Charlotte Alston

Professor

Research interests

Charlotte’s research focuses on Russia’s relations, both cultural and diplomatic, with the West. She is the author of books and articles on Russia's revolutions and civil war, the post-First World War peace settlements, and the international influence of Tolstoy's thought.

Her first book, published in 2007, was a biography of the New Zealand journalist, publicist and linguist Harold Williams, who witnessed and reported on the Russian revolutions of 1917. The book explores the worlds of Anglo-Russian relations, wartime cultural diplomacy, early 20th century international news reporting, and lobbying for intervention in Russia’s civil war.  Charlotte continues to publish on the Anglo-Russian alliance in wartime, and on international intervention in Russia’s civil war, with recent articles in War in History (2017) and in the multi-volume project Russia's Great War and Revolution.

Charlotte’s second monograph was a study of the international Tolstoyan movement. The research for this book project was supported by grants from the British Academy, the Arts and Humanities Research Council, the Royal Irish Academy and the Hungarian Academy of Sciences. The resulting monograph Tolstoy and His Disciples: the History of a Radical International Movement (I B Tauris, 2014) examines the operation of international Tolstoyan networks and campaigns, as well as the ways in which Tolstoy’s ideas were developed in different national contexts.

With Daniel Laqua, Charlotte has edited two special issues of journals (Journal of Modern European History, and European History Review) focusing on transnational solidarities and humanitarianism. With philosophers Amber Carpenter (Singapore) and Rachael Wiseman (Liverpool), Charlotte led the British Academy-funded project ‘Portraits of Integrity’. Through a reading group and an international conference, this project focused on historical and fictional characters whose lives tell us something about the challenges of living with integrity. A volume of essays resulting from the project will be published by Bloomsbury in the spring of 2020.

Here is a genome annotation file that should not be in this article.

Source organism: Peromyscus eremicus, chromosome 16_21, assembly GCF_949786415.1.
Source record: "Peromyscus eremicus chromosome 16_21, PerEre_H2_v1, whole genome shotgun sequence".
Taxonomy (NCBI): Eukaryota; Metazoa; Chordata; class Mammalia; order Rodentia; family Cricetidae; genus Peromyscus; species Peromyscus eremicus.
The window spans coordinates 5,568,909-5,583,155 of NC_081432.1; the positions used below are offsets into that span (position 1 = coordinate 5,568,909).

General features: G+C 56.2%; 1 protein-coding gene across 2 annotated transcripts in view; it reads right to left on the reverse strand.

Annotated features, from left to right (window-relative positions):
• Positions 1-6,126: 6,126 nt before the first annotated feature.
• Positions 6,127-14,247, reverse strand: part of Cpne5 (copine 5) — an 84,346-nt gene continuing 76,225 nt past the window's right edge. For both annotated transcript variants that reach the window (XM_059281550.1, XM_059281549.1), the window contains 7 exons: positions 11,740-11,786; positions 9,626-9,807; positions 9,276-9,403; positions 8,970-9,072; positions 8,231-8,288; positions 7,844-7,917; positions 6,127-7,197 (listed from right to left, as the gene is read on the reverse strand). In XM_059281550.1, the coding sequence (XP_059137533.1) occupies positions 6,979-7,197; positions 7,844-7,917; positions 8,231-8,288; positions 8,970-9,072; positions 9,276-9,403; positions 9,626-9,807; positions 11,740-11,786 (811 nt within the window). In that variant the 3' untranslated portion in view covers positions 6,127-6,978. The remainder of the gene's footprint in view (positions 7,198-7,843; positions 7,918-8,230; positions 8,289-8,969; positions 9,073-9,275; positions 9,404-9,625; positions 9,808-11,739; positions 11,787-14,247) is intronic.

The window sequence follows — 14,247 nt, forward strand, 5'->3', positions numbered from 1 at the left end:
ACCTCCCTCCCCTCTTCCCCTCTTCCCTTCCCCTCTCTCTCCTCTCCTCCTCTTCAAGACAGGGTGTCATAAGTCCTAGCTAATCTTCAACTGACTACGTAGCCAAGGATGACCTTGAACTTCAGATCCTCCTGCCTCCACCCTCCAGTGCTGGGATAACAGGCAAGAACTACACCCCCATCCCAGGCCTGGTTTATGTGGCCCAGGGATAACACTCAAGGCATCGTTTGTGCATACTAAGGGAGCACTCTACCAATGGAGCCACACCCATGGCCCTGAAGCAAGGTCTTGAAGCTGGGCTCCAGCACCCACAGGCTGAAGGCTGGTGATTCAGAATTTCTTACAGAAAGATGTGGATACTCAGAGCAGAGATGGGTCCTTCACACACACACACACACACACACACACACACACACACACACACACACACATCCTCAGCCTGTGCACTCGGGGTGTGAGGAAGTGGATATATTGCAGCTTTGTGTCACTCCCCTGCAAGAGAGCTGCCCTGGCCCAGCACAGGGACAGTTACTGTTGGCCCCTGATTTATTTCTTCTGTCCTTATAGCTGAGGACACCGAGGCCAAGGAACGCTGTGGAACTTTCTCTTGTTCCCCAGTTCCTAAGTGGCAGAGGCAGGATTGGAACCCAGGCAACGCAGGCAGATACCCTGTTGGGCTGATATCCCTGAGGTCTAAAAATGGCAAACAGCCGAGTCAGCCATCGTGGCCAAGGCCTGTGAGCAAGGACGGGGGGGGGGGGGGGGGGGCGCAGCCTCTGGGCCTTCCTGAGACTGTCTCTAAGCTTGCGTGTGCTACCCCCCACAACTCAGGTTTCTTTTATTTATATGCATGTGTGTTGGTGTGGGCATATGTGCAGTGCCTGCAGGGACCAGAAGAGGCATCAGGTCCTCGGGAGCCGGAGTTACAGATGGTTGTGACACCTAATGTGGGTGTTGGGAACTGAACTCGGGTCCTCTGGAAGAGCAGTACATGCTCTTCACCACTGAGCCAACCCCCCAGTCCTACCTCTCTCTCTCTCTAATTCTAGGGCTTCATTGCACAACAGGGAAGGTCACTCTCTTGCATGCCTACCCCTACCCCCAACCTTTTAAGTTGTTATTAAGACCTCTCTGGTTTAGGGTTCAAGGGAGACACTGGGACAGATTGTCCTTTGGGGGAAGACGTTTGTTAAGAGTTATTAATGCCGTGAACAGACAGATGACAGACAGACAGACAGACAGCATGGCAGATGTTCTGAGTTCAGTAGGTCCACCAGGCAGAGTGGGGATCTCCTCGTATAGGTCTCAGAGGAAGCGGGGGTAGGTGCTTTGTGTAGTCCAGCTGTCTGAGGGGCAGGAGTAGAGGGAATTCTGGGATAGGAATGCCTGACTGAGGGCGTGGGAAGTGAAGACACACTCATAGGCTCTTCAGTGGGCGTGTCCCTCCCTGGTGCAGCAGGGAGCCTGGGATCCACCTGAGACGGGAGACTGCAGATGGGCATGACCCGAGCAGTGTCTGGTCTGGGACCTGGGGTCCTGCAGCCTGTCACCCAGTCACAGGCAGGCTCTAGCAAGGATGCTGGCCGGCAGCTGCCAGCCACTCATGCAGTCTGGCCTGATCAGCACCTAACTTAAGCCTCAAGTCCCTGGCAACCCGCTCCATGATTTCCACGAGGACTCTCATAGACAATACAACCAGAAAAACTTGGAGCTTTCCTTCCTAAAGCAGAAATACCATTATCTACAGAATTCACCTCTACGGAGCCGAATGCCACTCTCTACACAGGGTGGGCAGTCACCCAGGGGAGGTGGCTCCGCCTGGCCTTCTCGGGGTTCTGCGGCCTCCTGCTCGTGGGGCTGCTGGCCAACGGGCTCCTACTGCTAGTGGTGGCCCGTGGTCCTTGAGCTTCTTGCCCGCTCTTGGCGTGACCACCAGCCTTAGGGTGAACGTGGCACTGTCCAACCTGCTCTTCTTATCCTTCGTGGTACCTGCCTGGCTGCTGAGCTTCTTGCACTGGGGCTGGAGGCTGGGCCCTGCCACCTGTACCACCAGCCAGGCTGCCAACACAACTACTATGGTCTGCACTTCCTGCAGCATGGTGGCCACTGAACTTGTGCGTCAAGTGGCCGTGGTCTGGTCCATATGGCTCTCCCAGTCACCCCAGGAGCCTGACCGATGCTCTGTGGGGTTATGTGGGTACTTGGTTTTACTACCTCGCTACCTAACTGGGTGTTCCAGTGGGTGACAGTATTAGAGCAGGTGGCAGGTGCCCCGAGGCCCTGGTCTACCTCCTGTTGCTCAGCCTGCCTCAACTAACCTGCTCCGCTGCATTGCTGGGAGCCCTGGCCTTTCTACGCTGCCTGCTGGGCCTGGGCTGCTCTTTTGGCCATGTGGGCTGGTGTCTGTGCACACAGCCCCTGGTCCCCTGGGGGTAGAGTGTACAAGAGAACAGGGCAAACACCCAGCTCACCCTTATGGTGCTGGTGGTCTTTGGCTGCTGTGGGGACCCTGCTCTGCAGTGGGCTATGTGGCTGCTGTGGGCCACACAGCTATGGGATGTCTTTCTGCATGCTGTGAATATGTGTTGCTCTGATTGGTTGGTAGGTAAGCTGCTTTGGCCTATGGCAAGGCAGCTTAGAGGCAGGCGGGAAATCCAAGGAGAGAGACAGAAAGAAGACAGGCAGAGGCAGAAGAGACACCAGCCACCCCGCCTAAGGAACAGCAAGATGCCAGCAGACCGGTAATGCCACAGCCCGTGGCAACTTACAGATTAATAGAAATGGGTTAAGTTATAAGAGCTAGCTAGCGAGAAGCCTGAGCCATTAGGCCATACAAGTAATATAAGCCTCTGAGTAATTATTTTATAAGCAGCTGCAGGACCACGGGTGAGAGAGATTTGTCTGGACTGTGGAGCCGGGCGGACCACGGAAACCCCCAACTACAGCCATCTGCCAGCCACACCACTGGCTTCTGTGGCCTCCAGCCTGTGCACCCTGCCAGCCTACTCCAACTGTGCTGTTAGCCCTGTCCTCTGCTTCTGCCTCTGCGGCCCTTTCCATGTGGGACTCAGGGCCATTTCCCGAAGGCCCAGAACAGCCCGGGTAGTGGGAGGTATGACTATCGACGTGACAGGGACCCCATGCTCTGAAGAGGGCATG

A further strand of Charlotte’s research focuses on the history of Russia’s border states in war and revolution. She has published both articles and a book (Antonius Piip, Zigfrids Meierovics and Augustinas Voldemaras: the Baltic States, in the Haus series 'Makers of the Modern World: The Peace Conferences of 1919-23 and their aftermath) on the representation of Estonia, Latvia and Lithuania at the post-First World War peace conference in Paris, and in 2018 she took part in an international summer school to mark the centenary of the independence of Georgia.

Charlotte is currently working on a book project that explores the relationship between Russian émigrés, revolutionaries and dissidents and western publics, from the late tsarist era to the present. She is a member of the editorial board of the Royal Historical Society’s New Perspectives book series, and is the Secretary of History UK, the national body promoting history in higher education. She is a member of the British Society for Slavonic and East European Studies; the Study Group on the Russian Revolution; and the Anglo-Russian Reading Group.

Organisational affiliations

Education/Academic qualification

  • Certificate, Other Courses

    12 Jan 2016 - 31 Dec 2099
  • PGCHE, Education

    13 Aug 2009 - 31 Dec 2099
  • PhD, History

    30 Jun 2004 - 31 Dec 2099

Professional Qualifications

  • Senior Fellow (SFHEA), Higher Education Academy (HEA)

    3 Nov 2014 -
  • Fellow, Royal Historical Society

    1 Feb 2009 -